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Tracking of Buoyancy Flux of Underwater Plumes for Identification, Close Visual Inspection and Repair of Leaking Underwater Pipelines in Muddy Waters

[+] Author Affiliations
Jasper A. Agbakwuru, Ove T. Gudmestad, John Groenli

University of Stavanger, Stavanger, Rogaland, Norway

Helge Skjæveland

As Norske Shell, Tananger, Rogaland, Norway

Paper No. OMAE2013-10028, pp. V04AT04A002; 10 pages
  • ASME 2013 32nd International Conference on Ocean, Offshore and Arctic Engineering
  • Volume 4A: Pipeline and Riser Technology
  • Nantes, France, June 9–14, 2013
  • Conference Sponsors: Ocean, Offshore and Arctic Engineering Division
  • ISBN: 978-0-7918-5536-2
  • Copyright © 2013 by ASME


The importance of close visual inspection of leaking sections of pipelines prior to repair activities cannot be over-emphasized. Underwater optical cameras are important gadgets for most underwater inspection vehicles and submarines. However, the optical camera ordinarily immersed in a gaseous or liquid plume in muddy water condition will see no reliable trace but nearly blank or the scatter of diffused light of illuminating lamps. The implication is that underwater water tools that could be used in clear water to inspect and identify point of leaks on pressure containment structures would not be useful when such structure is installed in muddy or poor underwater visibility conditions.

Recent developments have demonstrated a diver assisted technique of close visual inspection of leaking containments structures installed in muddy water using clean water injection. This present paper demonstrates a technique of tracking and identifying leaking points on pipelines installed in unclear/muddy water conditions using optical cameras installed in a novel manner. The method leads a remotely operated or hyperbaric system to the point of leak in muddy water conditions for close visual inspection and subsequent repair.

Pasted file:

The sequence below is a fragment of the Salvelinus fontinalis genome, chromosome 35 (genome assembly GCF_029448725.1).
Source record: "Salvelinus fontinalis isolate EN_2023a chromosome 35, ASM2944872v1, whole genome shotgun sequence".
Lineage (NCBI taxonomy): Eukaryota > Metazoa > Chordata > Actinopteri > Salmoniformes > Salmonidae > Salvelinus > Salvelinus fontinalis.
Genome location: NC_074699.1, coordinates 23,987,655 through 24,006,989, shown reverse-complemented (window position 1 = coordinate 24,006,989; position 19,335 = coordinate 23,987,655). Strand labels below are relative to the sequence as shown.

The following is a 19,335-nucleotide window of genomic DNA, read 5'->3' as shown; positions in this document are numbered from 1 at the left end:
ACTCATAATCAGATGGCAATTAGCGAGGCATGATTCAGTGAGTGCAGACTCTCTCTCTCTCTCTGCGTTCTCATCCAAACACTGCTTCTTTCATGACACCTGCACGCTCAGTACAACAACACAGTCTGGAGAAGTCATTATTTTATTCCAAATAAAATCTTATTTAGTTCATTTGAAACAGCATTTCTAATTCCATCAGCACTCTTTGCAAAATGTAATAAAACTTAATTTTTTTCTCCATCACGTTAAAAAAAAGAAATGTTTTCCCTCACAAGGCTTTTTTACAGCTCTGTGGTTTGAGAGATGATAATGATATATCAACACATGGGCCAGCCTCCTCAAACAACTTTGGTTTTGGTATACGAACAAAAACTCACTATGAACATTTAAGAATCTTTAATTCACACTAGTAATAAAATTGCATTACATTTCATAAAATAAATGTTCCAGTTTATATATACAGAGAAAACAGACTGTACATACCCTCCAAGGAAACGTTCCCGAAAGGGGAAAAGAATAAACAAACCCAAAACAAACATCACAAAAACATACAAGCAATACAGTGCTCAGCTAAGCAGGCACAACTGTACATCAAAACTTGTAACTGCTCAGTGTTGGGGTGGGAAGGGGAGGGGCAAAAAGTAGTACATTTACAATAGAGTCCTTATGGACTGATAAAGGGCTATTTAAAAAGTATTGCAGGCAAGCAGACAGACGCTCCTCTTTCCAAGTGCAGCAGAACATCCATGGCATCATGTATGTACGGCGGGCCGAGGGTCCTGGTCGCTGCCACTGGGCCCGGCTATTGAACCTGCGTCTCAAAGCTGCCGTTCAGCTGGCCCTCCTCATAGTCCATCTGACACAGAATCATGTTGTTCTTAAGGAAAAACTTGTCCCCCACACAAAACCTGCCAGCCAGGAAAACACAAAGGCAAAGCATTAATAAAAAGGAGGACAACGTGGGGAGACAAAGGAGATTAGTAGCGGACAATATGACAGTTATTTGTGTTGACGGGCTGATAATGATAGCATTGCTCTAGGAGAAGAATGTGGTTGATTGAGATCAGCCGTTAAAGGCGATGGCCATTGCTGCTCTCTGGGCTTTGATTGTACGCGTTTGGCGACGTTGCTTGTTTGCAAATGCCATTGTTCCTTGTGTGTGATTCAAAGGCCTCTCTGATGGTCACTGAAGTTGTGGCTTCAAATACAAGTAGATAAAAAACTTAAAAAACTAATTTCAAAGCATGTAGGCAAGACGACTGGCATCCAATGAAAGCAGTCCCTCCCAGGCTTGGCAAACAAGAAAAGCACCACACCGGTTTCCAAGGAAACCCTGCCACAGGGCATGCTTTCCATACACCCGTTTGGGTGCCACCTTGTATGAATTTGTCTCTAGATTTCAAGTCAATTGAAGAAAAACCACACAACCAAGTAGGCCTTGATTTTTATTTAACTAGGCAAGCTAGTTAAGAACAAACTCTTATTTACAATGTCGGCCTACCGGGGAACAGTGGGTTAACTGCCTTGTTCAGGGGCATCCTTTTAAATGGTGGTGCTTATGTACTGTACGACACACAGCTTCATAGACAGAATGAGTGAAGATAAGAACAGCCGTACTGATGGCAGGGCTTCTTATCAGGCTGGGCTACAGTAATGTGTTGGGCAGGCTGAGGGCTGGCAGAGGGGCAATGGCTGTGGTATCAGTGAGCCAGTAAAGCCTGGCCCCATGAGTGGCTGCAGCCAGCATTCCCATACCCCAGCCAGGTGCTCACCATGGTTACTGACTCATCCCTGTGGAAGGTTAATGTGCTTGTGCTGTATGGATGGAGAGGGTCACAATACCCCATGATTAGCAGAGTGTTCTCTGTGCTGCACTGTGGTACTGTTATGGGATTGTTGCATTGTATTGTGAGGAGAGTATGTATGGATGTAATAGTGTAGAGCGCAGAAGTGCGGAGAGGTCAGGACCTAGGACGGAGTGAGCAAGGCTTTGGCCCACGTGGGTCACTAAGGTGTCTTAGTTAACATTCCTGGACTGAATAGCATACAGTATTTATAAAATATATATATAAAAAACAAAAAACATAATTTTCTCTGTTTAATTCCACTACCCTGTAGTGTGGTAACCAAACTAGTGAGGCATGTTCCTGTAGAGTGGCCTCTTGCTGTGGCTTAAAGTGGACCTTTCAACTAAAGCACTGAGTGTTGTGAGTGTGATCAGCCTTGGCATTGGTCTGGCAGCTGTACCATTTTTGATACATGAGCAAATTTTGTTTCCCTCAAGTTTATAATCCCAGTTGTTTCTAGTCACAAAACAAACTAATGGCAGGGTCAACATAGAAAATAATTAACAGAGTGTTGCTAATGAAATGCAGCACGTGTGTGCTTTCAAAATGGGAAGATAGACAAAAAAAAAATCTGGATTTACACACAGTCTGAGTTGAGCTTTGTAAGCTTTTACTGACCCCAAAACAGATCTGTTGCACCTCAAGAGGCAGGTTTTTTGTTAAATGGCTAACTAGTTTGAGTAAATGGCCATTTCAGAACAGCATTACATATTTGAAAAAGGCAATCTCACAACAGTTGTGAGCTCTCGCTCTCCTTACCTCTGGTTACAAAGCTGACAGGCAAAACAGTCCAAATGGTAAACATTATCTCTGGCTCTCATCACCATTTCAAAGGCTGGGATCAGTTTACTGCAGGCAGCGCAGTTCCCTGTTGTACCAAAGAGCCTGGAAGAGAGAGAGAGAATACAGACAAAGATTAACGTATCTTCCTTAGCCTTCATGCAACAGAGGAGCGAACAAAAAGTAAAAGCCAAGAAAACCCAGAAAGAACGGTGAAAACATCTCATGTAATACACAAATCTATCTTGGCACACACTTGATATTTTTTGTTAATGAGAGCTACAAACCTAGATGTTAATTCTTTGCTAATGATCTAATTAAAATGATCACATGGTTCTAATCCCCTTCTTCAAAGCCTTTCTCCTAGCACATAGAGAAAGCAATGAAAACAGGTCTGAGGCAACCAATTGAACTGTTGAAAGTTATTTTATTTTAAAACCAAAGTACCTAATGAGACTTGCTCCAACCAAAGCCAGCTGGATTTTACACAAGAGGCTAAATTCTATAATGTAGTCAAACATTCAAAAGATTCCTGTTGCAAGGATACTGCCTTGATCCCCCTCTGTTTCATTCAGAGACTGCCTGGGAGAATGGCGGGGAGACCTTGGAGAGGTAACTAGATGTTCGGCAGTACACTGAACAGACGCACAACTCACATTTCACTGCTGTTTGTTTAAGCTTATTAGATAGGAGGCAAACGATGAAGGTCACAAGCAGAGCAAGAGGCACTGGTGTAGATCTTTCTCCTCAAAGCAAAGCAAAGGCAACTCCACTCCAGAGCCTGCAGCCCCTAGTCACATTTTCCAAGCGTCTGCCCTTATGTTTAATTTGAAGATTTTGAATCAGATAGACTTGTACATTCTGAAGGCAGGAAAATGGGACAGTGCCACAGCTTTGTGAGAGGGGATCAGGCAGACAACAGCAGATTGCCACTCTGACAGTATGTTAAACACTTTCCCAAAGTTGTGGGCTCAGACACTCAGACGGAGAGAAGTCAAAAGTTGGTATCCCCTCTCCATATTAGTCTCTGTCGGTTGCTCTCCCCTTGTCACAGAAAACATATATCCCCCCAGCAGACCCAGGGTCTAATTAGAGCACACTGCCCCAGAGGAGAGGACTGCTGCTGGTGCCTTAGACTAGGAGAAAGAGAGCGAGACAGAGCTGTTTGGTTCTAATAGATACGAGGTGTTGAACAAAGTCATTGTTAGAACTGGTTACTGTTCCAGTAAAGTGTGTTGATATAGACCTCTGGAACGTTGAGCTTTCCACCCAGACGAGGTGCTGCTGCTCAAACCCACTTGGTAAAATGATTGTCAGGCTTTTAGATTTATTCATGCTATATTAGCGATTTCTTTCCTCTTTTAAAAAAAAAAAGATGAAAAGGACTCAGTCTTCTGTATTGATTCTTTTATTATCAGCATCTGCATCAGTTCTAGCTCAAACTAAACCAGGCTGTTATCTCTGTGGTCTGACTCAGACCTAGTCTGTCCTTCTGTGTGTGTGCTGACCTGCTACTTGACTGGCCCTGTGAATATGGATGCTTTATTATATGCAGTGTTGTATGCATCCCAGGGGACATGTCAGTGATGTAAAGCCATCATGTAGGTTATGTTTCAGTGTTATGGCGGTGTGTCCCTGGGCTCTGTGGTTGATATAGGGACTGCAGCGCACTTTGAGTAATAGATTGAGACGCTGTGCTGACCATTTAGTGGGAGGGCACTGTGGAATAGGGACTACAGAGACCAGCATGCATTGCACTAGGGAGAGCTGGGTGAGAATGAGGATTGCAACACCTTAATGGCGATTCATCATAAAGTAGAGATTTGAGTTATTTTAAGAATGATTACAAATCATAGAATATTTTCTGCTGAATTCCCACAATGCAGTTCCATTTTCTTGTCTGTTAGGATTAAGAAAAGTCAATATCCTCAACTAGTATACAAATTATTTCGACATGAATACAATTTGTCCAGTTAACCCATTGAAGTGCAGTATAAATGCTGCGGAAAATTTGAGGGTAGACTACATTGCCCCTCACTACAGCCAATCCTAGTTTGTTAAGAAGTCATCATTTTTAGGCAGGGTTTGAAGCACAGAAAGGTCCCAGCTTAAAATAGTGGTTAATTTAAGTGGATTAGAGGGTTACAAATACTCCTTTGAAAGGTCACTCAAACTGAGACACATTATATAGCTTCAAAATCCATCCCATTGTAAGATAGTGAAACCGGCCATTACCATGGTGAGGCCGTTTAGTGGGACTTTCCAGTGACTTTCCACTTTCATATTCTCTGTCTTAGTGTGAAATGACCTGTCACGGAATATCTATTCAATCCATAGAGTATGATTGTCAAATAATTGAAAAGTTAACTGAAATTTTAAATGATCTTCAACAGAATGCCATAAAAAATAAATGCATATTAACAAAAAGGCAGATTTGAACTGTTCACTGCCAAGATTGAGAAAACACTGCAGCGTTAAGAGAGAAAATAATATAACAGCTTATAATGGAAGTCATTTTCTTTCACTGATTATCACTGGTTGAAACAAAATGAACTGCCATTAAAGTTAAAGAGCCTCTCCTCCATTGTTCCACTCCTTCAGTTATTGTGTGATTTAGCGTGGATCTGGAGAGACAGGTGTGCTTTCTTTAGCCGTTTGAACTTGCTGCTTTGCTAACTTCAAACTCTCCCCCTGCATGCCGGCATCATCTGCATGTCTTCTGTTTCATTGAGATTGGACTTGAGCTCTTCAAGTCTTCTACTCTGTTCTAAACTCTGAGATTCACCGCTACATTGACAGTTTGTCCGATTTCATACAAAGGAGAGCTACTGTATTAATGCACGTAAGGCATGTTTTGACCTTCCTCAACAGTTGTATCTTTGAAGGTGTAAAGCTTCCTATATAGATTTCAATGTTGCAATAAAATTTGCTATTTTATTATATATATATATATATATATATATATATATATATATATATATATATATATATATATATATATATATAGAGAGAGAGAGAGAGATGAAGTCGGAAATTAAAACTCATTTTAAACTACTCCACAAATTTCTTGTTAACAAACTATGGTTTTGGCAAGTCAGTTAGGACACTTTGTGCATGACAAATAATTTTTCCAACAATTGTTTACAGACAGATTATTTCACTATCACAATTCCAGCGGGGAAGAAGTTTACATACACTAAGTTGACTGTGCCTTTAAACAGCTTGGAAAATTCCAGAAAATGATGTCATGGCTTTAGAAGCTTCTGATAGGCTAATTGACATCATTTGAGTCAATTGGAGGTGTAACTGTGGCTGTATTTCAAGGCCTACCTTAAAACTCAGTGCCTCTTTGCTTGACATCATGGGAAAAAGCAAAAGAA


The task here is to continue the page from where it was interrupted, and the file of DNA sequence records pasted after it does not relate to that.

The tool performance is validated in a muddy water of Secchi measure of less than 1 cm and in a number of trials, the tool is found sitting at the leak point. Secchi measure is the visual depth into the water column.

Forces that could be found in the plume and the consequences of buoyancy loss to floating or submarine equipment are also examined. Some techniques using remotely operated vehicles and manned hyperbaric bells for leak identification, close visual inspection and repair of pipelines installed in muddy water using the benefit of this presented methodology are proposed and discussed.

Copyright © 2013 by ASME



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